On the one hand, the Vatican’s complaint seemed to have worked: Clothing company Benetton pulled its ad featuring Pope Benedict XVI passionately kissing top Egyptian imam Ahmed Mohamed el-Tayeb. On the other hand, the Vatican’s public reaction, and subsequent announcement that it would pursue legal action, turned a publicity stunt into a bona fide international news story. And now, of course, the picture is everywhere.
In the ad business, it’s called earned media, or sometimes free media. The company does something newsworthy—often through controversy—and journalists write about it. People talk about it. Well, mission accomplished—and then some.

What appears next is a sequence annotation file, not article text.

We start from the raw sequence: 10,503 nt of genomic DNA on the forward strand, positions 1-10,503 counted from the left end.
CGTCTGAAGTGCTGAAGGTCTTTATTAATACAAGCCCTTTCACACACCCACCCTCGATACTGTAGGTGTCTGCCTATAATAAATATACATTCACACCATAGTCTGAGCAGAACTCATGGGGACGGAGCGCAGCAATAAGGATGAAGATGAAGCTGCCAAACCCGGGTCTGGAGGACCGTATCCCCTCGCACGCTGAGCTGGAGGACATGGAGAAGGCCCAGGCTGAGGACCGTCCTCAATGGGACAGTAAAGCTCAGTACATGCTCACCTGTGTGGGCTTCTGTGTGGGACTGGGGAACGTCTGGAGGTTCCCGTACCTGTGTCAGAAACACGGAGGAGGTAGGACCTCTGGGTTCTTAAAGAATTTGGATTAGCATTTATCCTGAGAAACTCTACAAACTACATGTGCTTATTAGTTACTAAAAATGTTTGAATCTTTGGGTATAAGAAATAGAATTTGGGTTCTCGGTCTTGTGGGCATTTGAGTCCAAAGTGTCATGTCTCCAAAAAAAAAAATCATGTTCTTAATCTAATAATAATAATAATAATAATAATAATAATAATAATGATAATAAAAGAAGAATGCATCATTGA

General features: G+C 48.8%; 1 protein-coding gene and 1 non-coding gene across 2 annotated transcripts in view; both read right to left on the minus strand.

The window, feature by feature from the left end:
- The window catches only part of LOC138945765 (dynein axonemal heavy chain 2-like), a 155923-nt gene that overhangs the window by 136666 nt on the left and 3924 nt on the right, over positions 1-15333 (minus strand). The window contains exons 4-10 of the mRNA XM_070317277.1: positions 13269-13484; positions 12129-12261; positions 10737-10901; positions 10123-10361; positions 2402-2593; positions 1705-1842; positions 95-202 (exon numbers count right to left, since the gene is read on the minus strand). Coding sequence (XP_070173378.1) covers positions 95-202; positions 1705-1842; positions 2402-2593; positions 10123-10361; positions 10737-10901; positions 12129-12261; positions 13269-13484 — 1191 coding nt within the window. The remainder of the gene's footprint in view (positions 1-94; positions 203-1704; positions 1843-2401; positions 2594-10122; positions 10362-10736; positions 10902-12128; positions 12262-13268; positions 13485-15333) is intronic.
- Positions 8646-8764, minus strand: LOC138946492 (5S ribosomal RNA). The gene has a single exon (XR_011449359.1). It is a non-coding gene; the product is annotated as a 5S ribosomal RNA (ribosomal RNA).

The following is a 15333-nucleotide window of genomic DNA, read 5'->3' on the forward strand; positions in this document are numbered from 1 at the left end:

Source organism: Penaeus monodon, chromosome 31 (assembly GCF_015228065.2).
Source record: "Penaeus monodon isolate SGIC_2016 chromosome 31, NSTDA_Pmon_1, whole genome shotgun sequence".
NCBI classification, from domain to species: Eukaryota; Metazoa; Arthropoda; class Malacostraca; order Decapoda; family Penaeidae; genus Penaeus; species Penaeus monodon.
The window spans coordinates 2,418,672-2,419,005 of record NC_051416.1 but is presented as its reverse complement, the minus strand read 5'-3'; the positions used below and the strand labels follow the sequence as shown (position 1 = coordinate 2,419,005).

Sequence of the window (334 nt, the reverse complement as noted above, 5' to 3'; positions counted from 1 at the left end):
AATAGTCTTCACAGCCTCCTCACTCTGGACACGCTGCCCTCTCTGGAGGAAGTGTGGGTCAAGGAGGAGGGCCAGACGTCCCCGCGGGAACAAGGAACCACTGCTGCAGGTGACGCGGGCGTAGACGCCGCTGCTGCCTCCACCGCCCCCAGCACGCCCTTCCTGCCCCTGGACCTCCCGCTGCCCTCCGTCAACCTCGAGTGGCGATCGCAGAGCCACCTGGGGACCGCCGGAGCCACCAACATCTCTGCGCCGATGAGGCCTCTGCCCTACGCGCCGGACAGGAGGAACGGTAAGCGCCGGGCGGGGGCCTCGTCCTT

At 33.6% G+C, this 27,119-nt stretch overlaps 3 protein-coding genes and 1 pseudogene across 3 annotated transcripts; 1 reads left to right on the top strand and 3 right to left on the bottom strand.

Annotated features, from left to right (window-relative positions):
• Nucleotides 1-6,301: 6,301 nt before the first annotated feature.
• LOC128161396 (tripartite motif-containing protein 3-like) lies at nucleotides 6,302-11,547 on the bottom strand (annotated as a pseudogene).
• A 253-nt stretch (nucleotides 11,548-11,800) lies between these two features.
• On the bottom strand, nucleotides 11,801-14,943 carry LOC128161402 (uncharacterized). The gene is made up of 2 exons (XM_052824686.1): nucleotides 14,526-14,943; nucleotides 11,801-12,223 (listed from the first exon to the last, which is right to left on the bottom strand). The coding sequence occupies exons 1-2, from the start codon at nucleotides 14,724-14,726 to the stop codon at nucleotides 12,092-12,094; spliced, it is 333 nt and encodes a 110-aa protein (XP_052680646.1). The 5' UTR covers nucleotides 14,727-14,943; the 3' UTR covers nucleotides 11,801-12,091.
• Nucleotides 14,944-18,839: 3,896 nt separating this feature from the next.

Another term, the Streisand effect, refers to a phenomenon in which a person or organization tries to suppress information and, in the process, inadvertently draws more attention to it. It’s named after Barbara Streisand, who, in 2003, tried to have an aerial shot of her mansion removed from a publicly available collection of photos. Her lawsuit failed and the story, along with the image, spread around the Internet like wildfire.
The Vatican appears to have Streisanded itself.
Nonetheless, it’s keeping the fight alive. Despite the fact that Benetton immediately withdrew the ad following the complaint, and apologized, the Vatican said in a statement that it will still “take the proper legal measures” to stop use of the doctored photo. It remains unclear, however, whether or not the Vatican will be suing Benetton for damages, a move that could spur even more news stories, directing additional attention not only to the brand, but also to the image the Vatican no doubt wishes would disappear. Alas, it’s part of the Internet now.